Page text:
Well it depends. I often say there is ‘good sore’ and then there is ‘bad sore’ after exercise. And there is a difference. Often people love to feel sore after exercise. It is a sign that they have worked hard and that the exercise has been effective. BUT some sensations of pain are actually our bodies telling us that what is are doing is not good for us. So how do you tell the difference between pain that is evidence of a good work out, and pain that is telling us we have gone too far or we could be doing long term damage?

Good sore vs Bad sore after exercise

One way to look at it is this: there are some areas / muscle groups in your body that get overlooked in everyday movement. For example, our butt muscles (gluteals) and the backs of our legs (hamstrings) don’t get much work in our current lifestyle. With a lot of sitting (for eating, driving and desk work) our hamstrings and gluteals can become weak and sometimes very tight. The front of our legs (quads and hip flexors) become dominant and stronger. Then when we go to exercise this pattern is just reinforced, the stronger muscles get stronger and the weaker muscles stay as is.

When you go to a work out and come away feeling tender the next day in your butt muscles (gluteals) and the top of the back of your legs (top of the hamstrings) this is a good sign. These are muscles that for most of us need to be targeted to get them working to rebalance our bodies from a lifestyle with a lot of sitting.

There are other areas of our bodies where the muscle groups are deeper (closer to the bones), smaller and have very specific jobs. For example the Multifidis and back extensor muscles. These muscles respond to micro and macro shifts of weight in our skeleton to stabilise the spinal column. If you came away from a work out with aching in the lower back this would be a warning bell. Yes sometimes these muscles get fatigued and there is no harm in having a little ache in your lower back but if this is a regular thing it shows that these small deep muscles are picking up the slack of other muscle groups that should be doing the work. Regular pain in your lower back after exercise shows that you are reenforcing a muscle group imbalance in your body rather than fixing it.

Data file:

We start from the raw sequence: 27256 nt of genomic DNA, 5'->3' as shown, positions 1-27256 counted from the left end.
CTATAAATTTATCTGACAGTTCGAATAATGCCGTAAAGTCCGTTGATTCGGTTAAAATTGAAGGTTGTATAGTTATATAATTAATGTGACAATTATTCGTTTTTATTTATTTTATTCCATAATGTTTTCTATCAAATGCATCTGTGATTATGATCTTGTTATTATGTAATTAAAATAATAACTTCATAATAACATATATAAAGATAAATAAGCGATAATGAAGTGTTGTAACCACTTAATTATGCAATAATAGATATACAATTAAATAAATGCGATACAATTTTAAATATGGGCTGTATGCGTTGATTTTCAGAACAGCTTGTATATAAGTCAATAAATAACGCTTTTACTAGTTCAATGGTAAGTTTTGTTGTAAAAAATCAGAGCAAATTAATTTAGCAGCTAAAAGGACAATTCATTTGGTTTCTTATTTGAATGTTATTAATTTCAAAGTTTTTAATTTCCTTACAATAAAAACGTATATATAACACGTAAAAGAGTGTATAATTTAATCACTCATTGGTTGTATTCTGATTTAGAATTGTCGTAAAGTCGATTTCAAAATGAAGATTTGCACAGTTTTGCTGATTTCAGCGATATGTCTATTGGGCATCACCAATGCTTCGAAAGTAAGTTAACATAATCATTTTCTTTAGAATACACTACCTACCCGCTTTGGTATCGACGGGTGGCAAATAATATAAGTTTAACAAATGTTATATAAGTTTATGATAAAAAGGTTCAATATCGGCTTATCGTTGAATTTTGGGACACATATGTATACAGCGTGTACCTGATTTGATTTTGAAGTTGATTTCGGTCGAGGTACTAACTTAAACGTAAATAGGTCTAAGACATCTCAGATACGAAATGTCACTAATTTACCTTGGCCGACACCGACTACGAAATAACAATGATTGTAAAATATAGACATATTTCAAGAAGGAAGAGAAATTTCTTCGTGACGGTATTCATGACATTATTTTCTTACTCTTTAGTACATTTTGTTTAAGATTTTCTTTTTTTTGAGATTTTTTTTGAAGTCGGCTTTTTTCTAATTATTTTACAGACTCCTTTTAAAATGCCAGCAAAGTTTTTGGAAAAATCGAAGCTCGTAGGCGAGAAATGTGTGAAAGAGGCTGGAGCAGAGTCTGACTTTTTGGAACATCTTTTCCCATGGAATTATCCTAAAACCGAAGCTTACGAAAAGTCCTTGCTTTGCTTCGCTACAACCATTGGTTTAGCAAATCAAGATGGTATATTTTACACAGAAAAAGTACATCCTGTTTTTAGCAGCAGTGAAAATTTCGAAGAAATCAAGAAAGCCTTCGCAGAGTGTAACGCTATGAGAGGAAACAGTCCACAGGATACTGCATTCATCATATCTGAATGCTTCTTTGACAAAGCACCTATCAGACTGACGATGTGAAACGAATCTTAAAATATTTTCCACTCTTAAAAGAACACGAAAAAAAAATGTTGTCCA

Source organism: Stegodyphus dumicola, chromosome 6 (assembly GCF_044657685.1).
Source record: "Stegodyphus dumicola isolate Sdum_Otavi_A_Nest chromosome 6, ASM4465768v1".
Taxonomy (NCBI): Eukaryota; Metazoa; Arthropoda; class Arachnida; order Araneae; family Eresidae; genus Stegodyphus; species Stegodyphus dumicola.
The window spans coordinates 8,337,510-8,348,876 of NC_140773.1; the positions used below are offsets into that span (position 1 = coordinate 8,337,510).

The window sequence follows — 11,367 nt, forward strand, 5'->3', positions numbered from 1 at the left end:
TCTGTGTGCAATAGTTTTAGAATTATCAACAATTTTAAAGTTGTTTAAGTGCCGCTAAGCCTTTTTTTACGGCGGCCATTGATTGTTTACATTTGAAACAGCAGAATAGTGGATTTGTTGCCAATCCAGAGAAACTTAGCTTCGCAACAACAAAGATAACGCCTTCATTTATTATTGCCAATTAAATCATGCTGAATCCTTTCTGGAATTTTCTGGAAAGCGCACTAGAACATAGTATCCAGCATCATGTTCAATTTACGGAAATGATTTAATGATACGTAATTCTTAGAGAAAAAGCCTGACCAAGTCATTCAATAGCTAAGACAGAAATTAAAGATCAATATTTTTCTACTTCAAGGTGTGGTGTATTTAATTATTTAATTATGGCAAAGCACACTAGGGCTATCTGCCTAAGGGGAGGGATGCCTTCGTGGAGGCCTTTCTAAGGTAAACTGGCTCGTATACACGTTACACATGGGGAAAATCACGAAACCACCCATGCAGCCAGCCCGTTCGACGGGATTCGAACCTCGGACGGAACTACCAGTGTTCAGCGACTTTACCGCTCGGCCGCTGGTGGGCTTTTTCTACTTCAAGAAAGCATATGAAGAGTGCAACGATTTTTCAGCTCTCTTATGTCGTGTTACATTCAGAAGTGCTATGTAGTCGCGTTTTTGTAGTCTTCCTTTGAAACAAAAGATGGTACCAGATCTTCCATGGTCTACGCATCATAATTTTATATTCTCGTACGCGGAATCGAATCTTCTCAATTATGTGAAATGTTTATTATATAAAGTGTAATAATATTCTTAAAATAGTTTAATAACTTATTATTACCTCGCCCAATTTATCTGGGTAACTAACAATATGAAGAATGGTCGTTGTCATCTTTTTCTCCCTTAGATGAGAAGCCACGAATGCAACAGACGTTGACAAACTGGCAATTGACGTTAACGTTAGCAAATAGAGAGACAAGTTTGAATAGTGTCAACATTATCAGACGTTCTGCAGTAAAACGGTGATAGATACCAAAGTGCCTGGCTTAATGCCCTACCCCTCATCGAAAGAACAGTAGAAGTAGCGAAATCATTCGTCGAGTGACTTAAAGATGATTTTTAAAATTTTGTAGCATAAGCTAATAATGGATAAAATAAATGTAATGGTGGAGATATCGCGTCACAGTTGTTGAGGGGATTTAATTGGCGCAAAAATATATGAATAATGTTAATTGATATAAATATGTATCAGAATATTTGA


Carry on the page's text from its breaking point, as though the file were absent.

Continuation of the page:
Another area that rings warning bells is your neck. If you are regularly feeling strain in your neck when you are exercising there is no benefit to you in pushing through this pain. By pushing into neck strain all you will achieve is a pattern that results in a tight sore neck.

Here are my tips to tell the difference between ‘good sore’ and ‘bad sore’:

  1. What is it? Is it muscle, joint or nerve pain? Joint and nerve pain is not productive pain – there is no gain you will get from this kind of pain in your body. Some muscle pain can indicate increase engagement and strength.
  2. Where is it? Backs of the arms and legs or the butt? Abdominals, particularly deep abdominals (just above the pubic bone)? These are usually good places to feel muscle soreness after exercise. Lower back, neck, calfs, wrists, shoulders – not so good.

Pain after exercise does not necessarily equal gain. Be mindful when you have pain after exercise. Ask yourself these questions to check whether your pain is telling you about imbalances in your body that could get worse over time. Or is the pain a result of working the right muscles to support the alignment of your skeleton?

I am Brigid Pearse a certified Pilates instructor and ex-dancer. I run a fully equipped Pilates studio from my home in Lennox Head and I run community Pilates mat classes in Byron Bay, Ballina and online. To receive regular body wisdom sign up below.

Is being sore after exercise a good thing?

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